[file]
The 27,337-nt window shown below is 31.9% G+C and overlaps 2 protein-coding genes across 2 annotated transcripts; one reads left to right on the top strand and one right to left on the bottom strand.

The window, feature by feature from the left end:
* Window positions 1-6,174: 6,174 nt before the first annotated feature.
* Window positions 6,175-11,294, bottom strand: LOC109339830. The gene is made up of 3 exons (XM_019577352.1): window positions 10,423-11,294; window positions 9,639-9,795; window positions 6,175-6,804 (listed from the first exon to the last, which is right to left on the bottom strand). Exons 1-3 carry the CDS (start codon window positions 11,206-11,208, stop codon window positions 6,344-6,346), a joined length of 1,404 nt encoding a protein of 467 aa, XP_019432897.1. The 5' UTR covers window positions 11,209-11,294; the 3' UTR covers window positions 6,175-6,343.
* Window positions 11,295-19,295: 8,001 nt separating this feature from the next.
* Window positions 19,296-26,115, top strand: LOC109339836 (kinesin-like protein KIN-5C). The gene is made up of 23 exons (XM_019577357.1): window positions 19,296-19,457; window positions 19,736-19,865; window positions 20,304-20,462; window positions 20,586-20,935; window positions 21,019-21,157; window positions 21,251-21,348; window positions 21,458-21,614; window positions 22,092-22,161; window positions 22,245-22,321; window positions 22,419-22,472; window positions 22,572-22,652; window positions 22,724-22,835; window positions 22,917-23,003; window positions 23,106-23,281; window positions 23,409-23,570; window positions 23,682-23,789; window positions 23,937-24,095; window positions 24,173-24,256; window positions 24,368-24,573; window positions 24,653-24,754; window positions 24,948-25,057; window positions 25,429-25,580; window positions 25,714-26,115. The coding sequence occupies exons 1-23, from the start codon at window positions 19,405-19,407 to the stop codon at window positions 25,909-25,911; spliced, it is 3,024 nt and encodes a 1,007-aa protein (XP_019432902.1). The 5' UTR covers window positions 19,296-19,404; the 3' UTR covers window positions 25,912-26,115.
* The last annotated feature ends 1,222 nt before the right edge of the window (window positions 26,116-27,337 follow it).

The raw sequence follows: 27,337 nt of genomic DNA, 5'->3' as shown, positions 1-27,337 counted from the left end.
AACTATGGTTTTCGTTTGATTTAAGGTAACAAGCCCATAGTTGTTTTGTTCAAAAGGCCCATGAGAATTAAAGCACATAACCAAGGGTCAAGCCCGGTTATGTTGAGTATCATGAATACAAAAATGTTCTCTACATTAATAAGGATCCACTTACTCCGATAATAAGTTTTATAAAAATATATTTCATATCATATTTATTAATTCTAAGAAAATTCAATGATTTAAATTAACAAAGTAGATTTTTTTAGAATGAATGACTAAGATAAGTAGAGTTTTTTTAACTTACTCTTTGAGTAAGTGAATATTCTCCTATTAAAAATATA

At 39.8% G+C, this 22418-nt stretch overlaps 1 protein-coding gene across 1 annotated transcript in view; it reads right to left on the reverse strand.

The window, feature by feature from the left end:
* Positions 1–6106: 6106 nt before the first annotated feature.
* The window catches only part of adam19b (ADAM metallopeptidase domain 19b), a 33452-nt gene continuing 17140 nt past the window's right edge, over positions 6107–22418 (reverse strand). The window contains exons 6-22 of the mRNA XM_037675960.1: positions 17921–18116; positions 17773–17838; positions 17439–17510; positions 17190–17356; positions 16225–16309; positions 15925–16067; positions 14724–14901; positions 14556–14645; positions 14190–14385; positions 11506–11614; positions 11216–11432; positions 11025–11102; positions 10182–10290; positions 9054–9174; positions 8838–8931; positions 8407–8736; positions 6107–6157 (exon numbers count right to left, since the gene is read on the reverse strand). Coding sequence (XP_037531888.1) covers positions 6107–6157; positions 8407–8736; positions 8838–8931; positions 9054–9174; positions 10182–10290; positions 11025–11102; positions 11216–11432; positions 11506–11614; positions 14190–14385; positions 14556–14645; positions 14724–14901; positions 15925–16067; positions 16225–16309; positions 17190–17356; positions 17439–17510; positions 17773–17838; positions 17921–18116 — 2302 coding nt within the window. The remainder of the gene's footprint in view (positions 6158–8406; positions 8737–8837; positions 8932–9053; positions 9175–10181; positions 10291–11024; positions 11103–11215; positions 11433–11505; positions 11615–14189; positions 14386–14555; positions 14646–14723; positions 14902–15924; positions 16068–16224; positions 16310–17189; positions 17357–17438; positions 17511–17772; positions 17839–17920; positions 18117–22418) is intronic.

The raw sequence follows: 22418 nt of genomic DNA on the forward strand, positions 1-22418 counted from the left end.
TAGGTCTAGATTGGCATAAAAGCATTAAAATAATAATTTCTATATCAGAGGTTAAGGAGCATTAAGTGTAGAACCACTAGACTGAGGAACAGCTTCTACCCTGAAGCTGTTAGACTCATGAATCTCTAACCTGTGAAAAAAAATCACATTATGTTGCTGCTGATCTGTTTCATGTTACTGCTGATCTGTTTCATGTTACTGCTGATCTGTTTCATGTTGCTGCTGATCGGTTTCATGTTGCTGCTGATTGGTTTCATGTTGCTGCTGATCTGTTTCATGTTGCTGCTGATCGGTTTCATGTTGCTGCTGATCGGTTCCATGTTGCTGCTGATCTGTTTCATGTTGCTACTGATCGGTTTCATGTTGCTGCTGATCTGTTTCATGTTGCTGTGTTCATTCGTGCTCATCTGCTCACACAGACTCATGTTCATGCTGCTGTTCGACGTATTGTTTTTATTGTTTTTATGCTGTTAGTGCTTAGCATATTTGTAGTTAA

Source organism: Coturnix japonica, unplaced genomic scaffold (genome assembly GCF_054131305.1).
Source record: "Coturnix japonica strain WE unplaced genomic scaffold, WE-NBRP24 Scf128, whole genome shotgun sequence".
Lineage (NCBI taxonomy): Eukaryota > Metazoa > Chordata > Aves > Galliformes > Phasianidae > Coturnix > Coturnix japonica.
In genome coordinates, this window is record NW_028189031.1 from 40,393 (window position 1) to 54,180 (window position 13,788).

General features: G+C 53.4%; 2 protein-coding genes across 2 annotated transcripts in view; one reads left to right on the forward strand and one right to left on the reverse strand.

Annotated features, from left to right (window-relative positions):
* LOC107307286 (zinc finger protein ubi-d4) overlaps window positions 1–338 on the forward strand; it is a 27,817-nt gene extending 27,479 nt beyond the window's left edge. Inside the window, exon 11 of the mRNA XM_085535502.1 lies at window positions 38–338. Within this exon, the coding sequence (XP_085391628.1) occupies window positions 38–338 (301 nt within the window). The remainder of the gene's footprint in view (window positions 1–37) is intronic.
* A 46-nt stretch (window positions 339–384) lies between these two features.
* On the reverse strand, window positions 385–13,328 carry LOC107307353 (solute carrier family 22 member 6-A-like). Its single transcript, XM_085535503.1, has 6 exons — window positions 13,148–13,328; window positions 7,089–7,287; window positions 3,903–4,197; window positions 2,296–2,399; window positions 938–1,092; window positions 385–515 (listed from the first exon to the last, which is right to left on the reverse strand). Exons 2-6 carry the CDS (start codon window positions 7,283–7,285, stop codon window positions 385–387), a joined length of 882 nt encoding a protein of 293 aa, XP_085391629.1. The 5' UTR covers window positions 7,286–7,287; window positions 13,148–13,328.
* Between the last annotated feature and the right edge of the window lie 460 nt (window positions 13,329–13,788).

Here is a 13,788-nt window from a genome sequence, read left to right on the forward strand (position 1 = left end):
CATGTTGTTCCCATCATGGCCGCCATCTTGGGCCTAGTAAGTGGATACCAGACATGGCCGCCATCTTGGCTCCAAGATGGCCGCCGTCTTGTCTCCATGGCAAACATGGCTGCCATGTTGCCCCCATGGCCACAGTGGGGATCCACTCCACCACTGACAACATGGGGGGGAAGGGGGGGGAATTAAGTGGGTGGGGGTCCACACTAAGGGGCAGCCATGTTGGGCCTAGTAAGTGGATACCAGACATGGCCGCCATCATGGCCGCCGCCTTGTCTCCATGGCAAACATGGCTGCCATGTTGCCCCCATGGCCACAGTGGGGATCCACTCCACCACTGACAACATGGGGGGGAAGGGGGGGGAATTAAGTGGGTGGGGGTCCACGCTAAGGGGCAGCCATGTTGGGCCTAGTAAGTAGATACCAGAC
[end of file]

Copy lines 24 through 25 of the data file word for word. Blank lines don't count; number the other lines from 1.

* On the reverse strand, window positions 385–13,328 carry LOC107307353 (solute carrier family 22 member 6-A-like). Its single transcript, XM_085535503.1, has 6 exons — window positions 13,148–13,328; window positions 7,089–7,287; window positions 3,903–4,197; window positions 2,296–2,399; window positions 938–1,092; window positions 385–515 (listed from the first exon to the last, which is right to left on the reverse strand). Exons 2-6 carry the CDS (start codon window positions 7,283–7,285, stop codon window positions 385–387), a joined length of 882 nt encoding a protein of 293 aa, XP_085391629.1. The 5' UTR covers window positions 7,286–7,287; window positions 13,148–13,328.
* Between the last annotated feature and the right edge of the window lie 460 nt (window positions 13,329–13,788).